TABLE-US-00001 TABLE 1 Demographics of control and complement factor H (CFH) Y402H polymorphism groups with age-related macular degeneration (AMD). CFH CFH variant variant non-carrier carrier P group group value Number of AMD cases 160 796 Mean age (years) 75.84 75.83 0.980 Proportion of females 0.650 0.661 0.769 Proportion of grade 3 cases 0.206 0.247 0.265 Proportion of grade 4 cases 0.125 0.144 0.519 Proportion of grade 5 cases 0.669 0.608 0.149 Mean visual acuity 188.4 178.3 0.738 (ETDRS*) *Early Treatment Diabetic Retinopathy Study (ETDRS)
We compared the CFH Y402H carrier and non-carrier groups regarding 34 phenotypic features (Table 2).
TABLE-US-00002 TABLE 2 Comparison of proportions of age-related macular degeneration (AMD) cases with phenotypic features possessing increasing number of complement factor H (CFH) risk C alleles. Zero One Two Phenotypic Feature allele allele alleles P-value Grade 3 0.206 0.254 0.241 0.6885 4 0.125 0.141 0.148 5 0.669 0.605 0.611 Difference in AMD Grade 0 0.642 0.599 0.660 0.0026 1 0.126 0.161 0.122 >1 0.232 0.240 0.218 Iris color blue or grey (BG) 0.108 0.133 0.168 0.0904 green or hazel (GH) 0.169 0.213 0.216 light brown (LB) 0.200 0.215 0.202 dark brown (DB) 0.177 0.116 0.067 Other 0.346 0.323 0.347 Mean Body Mass Index 26.5 26.1 26.5 0.5521 Mean Spherical Equivalent 0.732 0.397 0.334 0.2567 Mean Intraocular Pressure 15.4 15.7 15.6 0.7729 Cataract Assessment (present/ 0.586 0.596 0.615 0.8929 absent) Mean Nuclear Color 2.32 2.27 2.45 0.4316 Mean Nuclear Opalescence 2.31 2.19 2.43 0.2521 Mean Cortial Cataract 1.15 0.94 1.15 0.1645 Mean Posterior Subcapsular 0.402 0.484 0.484 0.7701 Cataract RPE hyperpigmentation 0.574 0.579 0.635 0.3765 RPE hypopigmentation 0.206 0.211 0.200 0.9449 Geographic Atrophy 0.216 0.299 0.316 0.1286 Drusen: Small 0.566 0.526 0.565 0.5970 Drusen: Intermediate 0.656 0.605 0.649 0.4848 Drusen: Large 0.466 0.578 0.563 0.1370 Extramacular Drusen 0.165 0.090 0.085 0.0554 Pigment Epithelial Detachment 0.159 0.086 0.065 0.0164 Subretinal Fluid 0.304 0.195 0.208 0.0496 Subretinal Hemorrhage 0.319 0.213 0.230 0.0706 Choroidal Neovascular Membrane 0.261 0.228 0.217 0.6411 (CNVM) Disciform Scarring 0.261 0.297 0.357 0.1130 Other Signs of CNVM 0.079 0.106 0.110 0.6399 Laser Scar 0.120 0.135 0.175 0.2650 Peripheral Drusen 0.101 0.125 0.145 0.5382 Peripheral Reticular Pigment 0.347 0.406 0.545 0.0006 Changes Mean Cup-to Disc Ratio 0.282 0.348 0.334 0.2013 Glaucomatous Cupping 0.018 0.056 0.024 0.0700 Optic Atrophy 0.009 0.009 0.008 0.9876 Other Optic Disc 0.009 0.039 0.028 0.2545 Posterior vitreous detachment 0.327 0.332 0.307 0.8156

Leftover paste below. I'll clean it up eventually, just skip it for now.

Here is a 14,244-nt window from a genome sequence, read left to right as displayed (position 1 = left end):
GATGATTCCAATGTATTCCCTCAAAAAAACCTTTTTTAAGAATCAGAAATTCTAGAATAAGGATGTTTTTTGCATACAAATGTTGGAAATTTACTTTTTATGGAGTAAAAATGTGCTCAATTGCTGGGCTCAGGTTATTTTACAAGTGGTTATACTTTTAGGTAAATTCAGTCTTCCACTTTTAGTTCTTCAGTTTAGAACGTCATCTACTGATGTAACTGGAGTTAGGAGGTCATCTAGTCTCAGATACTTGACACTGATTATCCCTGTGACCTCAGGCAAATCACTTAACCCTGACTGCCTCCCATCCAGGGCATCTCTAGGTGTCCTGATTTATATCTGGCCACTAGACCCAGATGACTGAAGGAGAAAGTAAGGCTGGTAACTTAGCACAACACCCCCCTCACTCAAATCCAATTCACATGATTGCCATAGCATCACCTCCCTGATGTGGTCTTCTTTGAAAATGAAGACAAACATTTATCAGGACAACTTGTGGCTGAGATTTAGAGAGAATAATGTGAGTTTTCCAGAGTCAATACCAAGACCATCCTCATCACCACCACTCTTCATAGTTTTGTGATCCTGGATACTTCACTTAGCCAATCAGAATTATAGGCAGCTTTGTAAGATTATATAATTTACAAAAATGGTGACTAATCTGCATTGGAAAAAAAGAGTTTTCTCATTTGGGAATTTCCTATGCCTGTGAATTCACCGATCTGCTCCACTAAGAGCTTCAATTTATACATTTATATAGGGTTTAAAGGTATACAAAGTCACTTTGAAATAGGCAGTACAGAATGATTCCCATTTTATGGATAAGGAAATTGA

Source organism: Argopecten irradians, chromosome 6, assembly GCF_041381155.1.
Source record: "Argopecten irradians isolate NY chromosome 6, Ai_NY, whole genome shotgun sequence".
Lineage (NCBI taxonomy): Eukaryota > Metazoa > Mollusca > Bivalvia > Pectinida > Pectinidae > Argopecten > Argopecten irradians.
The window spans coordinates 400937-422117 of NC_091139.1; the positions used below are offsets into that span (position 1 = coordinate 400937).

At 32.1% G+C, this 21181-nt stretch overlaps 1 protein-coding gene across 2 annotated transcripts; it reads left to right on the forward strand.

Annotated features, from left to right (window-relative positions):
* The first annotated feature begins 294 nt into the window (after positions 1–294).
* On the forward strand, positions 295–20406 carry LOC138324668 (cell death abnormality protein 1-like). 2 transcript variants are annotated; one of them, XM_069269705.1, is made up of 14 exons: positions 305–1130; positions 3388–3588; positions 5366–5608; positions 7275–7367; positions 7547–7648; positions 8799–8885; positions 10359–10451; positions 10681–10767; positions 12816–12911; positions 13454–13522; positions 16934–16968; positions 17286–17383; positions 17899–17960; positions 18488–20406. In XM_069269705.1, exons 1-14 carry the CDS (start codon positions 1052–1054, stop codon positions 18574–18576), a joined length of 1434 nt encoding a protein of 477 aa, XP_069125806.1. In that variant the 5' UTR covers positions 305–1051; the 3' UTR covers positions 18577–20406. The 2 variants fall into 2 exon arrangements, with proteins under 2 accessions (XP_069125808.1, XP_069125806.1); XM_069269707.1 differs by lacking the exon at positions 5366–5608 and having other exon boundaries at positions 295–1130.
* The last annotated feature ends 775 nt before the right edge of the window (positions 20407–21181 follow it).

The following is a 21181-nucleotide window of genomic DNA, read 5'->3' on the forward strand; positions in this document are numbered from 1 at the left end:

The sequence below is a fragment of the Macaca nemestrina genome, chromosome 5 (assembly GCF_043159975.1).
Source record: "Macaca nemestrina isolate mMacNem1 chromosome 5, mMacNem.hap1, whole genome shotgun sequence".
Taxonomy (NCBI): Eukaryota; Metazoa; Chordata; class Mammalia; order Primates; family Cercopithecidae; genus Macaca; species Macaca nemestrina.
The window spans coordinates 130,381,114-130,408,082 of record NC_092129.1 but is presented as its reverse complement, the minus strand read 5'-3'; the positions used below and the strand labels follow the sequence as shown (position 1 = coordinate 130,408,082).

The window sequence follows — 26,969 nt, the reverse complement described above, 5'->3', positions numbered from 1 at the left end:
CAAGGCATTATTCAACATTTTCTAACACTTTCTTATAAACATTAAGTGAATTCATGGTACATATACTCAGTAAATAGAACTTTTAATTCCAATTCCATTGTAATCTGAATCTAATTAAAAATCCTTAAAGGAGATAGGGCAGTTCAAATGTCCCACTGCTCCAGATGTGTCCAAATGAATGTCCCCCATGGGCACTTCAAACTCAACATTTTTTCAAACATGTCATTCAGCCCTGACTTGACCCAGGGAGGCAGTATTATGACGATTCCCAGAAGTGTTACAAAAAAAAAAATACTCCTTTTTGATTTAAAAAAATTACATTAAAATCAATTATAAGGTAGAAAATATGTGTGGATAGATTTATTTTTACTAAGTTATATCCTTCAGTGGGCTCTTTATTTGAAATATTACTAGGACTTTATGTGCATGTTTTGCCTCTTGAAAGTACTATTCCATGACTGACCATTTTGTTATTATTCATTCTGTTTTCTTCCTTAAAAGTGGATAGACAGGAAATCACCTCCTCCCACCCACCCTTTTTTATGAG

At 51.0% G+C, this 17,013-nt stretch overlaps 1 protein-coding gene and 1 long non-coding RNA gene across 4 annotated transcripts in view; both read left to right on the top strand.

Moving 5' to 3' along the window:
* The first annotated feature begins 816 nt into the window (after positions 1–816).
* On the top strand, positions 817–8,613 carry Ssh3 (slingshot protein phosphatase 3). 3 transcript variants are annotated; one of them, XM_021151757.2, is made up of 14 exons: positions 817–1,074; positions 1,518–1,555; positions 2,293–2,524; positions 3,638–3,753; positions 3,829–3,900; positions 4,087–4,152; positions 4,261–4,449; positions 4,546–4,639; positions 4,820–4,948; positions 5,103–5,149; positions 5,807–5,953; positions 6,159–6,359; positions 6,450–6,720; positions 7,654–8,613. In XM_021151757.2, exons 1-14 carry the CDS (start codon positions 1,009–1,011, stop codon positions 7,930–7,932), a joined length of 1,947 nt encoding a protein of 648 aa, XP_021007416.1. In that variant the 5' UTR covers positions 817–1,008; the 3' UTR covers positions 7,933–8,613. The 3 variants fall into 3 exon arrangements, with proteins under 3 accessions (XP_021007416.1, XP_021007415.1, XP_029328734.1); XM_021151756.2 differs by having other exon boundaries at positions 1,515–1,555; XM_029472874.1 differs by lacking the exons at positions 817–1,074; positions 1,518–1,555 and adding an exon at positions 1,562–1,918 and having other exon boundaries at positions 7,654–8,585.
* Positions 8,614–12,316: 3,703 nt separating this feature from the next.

After Bonferroni correction requiring a P value less than 0.001, the only statistically significant difference between the Y402H carrier group versus the non-carrier group was the presence of PRPC (P=0.0006) (FIG. 1, Table 2). As the number of CFH risk (C at rs1061170, Y402H) alleles increased, the proportion of AMD cases with PRPC increased (Table 3). This dose-response correlation was statistically significant using the Mantel-Haenzel test (P=0.0002).
TABLE-US-00003 TABLE 3 Comparison of increasing number of complement factor H (CFH) Y402H polymorphism alleles with the number and proportion of cases demonstrating peripheral pigmentary change (PRPC). Number Number Proportion of cases Proportion of of cases of cases without cases with with PRPC without PRPC PRPC PRPC Total 0 CFH risk C 64 0.653 34 0.347 98 alleles 1 CFH risk C 177 0.596 120 0.404 297 alleles 2 CFH risk C 102 0.455 122 0.5455 224 alleles Total 343 276 619
There was no statistically significant difference found between groups regarding any of the remaining features investigated requiring P≦0.001 (Table 2). However, the difference in AMD grade between eyes (P=0.0026) very nearly reached statistical significance.